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Camped on Anglesey on Thursday night and much to my wife's dismay set the alarm for 3.30am. Staggered around various rock marks in the gloom as my head torch decided to fail, until I found a good spot then tied on an xrap salt gold 10cm by the light of my mobile phone and using The Grog Knots app to guide me (must remember to learn to tie the rapala knot in the dark as its difficult to follow the animated diagram and see the knot at the same time). Anyway, tackled up started casting as the first light started to shine.

Nothing happened for 30 minutes then bang - the line took off and after an interesting steer around the boulders (glad I was using a ten foot rod) i managed to land my first ever bass. I knew from accounts on the forum that is what it was and I was not disappointed. Didn't get chance to weigh it or measure it but decided as it was my first that it was to be a keeper.

I then caught three decent size pollack 15" or so but released all unharmed before snagging my lure and losing it - shame as it was my favourite. I then decided to try another half hour using and old metal spinner delta eze 24 gms which is the heaviest lure I've got and wanted to try deeper water as the tide was dropping. Caught another three smaller pollack which all went back before heading back to the tent at 6:30 tired but 'chuffed as 'owt'.

Later bought a bag of ice and drove back to Cumbria where we had the Bass for supper and well enough to feed four of us - delicious. Noticed two things - the fish had quite a lot of Aniskasis parasites not just around the guts bit also in the belly flesh so had to cut these out, not surprised as a predator these things make their way to the top of the food chain. Just important not to eat them ourselves in raw or under cooked fish see this link if you are not aware of them: http://www.foodbase.org.uk/results.php?f_category_id=&f_report_id=306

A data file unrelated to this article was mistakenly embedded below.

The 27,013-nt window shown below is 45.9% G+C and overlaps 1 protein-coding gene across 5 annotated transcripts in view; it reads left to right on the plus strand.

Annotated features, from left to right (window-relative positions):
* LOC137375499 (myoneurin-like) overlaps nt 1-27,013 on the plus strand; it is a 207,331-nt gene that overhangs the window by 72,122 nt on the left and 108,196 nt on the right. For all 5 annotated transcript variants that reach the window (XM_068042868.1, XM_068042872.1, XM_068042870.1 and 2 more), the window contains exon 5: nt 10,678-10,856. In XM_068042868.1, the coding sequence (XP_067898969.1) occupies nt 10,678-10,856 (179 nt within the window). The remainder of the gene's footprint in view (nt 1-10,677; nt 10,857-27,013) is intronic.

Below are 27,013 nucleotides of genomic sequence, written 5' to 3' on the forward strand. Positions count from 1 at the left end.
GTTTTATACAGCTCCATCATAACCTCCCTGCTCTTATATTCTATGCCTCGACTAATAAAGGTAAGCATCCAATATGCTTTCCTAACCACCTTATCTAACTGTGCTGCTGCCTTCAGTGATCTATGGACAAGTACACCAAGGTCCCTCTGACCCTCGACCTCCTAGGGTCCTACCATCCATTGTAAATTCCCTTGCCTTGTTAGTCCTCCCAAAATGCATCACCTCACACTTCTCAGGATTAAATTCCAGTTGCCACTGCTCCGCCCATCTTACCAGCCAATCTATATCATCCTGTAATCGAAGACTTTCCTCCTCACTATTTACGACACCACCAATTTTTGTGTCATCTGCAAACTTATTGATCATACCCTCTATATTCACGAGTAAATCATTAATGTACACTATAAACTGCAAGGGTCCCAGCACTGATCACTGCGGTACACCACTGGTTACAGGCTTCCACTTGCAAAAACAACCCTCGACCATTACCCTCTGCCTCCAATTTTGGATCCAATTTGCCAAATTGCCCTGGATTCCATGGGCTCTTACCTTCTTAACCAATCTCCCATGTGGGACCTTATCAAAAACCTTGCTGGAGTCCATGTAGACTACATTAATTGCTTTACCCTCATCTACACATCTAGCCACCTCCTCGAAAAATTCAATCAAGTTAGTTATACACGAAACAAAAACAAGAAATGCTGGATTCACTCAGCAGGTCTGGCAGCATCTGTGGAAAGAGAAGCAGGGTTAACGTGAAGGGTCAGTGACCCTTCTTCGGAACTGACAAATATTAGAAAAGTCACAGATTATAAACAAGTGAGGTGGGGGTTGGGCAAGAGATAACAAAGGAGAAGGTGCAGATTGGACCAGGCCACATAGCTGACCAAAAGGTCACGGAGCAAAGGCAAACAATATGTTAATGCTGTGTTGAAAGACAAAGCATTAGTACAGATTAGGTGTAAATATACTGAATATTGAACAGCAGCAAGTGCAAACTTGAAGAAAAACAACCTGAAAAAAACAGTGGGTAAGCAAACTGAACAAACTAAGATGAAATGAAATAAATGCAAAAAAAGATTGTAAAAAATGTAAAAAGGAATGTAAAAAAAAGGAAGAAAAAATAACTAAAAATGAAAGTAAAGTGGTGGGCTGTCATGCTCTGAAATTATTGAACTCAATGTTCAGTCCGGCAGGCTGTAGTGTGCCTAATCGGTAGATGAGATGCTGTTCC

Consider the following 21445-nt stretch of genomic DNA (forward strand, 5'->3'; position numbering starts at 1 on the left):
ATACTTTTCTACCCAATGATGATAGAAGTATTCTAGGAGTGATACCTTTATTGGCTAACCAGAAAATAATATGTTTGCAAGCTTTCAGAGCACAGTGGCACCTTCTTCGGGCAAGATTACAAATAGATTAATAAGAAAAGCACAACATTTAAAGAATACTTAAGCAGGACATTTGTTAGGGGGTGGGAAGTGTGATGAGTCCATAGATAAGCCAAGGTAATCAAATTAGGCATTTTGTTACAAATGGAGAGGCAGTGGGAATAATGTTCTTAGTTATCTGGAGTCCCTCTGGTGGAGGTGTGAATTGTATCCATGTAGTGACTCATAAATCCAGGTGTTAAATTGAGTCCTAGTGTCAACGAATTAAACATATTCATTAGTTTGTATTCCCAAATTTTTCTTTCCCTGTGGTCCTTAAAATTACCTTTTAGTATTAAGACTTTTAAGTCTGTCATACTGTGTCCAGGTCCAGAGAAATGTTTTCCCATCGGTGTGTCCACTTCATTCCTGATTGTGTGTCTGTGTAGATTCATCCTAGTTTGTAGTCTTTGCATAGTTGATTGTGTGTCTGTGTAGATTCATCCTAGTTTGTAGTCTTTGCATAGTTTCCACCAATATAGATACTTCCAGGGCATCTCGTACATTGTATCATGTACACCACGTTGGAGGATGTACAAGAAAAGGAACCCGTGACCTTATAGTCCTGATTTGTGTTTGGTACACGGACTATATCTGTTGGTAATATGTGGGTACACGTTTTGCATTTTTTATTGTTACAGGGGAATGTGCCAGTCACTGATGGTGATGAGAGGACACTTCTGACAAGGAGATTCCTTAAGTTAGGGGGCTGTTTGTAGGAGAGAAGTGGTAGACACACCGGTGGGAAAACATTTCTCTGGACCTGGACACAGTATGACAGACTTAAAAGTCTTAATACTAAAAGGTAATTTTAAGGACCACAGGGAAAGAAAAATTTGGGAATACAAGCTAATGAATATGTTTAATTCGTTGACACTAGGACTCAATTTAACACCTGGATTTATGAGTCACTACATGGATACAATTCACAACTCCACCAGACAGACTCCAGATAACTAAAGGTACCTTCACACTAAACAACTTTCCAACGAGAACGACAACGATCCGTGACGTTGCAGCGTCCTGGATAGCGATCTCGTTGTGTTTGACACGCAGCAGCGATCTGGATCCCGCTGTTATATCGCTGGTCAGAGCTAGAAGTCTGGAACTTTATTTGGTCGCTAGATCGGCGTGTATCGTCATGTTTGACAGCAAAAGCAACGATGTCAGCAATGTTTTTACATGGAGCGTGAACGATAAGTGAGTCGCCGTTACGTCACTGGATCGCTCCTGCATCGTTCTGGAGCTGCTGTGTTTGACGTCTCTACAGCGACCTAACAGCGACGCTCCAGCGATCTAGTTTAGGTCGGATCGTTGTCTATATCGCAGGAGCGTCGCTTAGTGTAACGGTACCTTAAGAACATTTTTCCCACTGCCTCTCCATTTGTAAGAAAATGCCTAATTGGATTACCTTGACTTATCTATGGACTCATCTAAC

Second thing I decided to see what its last meal was and, though expecting to see prey fish or crustacea, was surprised to find a belly full of small feathers. It had obviously eaten a small sea bird chick - whether dead or alive is anyones guess. Anybody else discovered this before?

Anyway chuffed I'm no longer a 'lure virgin' and certainly would fish that mark again at first light, although I might have to sleep in a separate tent next time
 

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Well done on the fish - FYI. there was a link on this forum a couple of days back about a method for releasing snagged lures. Basically you have a 1 oz weight with a snap swivel, attached to 50 lb line. You clip the snap swivel over your reel line and hold the rod up until the lead has got to the lure. jerking the rod up and down then releases the lure, or gets the snap swivel tangled with the lure, at which point you pull the 50 lb line by hand to hopefully free the lure.
 
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